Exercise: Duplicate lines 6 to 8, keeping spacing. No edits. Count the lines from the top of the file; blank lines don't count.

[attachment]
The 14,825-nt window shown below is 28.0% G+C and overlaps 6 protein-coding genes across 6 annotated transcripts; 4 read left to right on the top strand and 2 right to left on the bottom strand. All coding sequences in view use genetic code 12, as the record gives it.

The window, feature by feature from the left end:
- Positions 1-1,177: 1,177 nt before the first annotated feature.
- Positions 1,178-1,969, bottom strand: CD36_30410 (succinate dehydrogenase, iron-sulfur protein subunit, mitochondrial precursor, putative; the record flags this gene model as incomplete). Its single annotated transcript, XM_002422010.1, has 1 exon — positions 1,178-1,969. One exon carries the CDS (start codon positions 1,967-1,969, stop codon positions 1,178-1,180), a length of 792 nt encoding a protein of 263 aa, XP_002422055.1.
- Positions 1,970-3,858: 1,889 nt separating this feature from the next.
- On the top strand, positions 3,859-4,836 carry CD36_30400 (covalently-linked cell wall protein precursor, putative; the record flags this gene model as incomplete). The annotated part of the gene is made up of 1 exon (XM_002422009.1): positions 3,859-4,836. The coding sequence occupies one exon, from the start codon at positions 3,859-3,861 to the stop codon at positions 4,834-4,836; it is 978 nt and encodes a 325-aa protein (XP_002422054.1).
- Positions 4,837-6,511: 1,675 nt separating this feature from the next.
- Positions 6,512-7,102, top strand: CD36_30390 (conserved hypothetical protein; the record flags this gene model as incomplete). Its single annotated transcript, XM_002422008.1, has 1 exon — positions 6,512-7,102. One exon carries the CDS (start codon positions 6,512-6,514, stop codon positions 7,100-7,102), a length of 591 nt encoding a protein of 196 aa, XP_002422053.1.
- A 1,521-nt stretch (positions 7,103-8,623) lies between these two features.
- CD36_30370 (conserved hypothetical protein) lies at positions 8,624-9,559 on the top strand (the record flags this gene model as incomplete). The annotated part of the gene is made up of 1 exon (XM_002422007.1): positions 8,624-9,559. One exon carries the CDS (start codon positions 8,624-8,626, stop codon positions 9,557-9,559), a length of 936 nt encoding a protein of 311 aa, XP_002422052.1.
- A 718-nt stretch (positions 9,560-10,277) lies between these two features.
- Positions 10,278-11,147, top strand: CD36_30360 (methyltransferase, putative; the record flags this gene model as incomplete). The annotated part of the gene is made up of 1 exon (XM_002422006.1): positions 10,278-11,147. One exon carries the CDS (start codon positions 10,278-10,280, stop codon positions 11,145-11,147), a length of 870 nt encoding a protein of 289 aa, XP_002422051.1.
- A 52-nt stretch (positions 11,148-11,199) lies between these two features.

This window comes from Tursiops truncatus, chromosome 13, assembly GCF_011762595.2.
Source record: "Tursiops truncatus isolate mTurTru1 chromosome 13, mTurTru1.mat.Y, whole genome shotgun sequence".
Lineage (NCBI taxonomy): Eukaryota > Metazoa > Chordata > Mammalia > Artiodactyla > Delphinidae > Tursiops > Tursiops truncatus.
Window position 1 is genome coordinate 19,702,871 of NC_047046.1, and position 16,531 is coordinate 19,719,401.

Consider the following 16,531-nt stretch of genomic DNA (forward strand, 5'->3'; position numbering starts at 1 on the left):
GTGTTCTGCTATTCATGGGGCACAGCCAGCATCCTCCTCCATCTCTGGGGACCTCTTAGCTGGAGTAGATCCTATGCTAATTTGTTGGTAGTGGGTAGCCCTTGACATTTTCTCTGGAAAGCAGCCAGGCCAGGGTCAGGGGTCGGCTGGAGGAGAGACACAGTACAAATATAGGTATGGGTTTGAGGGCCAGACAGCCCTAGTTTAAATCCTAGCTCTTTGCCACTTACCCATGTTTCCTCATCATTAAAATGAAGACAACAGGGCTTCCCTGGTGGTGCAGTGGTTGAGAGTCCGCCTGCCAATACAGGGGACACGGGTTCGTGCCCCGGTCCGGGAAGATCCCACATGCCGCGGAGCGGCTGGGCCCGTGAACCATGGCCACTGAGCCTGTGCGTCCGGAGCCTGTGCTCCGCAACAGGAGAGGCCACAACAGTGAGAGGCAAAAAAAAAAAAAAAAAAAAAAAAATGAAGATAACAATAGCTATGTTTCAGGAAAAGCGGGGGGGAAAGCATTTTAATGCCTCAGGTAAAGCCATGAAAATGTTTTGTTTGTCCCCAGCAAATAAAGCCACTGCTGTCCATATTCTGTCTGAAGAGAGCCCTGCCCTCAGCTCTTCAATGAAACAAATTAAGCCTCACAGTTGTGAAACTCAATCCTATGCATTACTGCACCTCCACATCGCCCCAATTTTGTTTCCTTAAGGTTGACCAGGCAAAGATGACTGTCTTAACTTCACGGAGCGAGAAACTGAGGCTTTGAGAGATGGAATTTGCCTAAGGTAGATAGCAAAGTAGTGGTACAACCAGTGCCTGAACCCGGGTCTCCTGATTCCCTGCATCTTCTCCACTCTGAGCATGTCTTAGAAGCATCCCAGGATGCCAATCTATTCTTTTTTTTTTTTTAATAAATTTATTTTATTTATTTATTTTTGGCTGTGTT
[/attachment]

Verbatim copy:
- On the top strand, positions 3,859-4,836 carry CD36_30400 (covalently-linked cell wall protein precursor, putative; the record flags this gene model as incomplete). The annotated part of the gene is made up of 1 exon (XM_002422009.1): positions 3,859-4,836. The coding sequence occupies one exon, from the start codon at positions 3,859-3,861 to the stop codon at positions 4,834-4,836; it is 978 nt and encodes a 325-aa protein (XP_002422054.1).
- Positions 4,837-6,511: 1,675 nt separating this feature from the next.
- Positions 6,512-7,102, top strand: CD36_30390 (conserved hypothetical protein; the record flags this gene model as incomplete). Its single annotated transcript, XM_002422008.1, has 1 exon — positions 6,512-7,102. One exon carries the CDS (start codon positions 6,512-6,514, stop codon positions 7,100-7,102), a length of 591 nt encoding a protein of 196 aa, XP_002422053.1.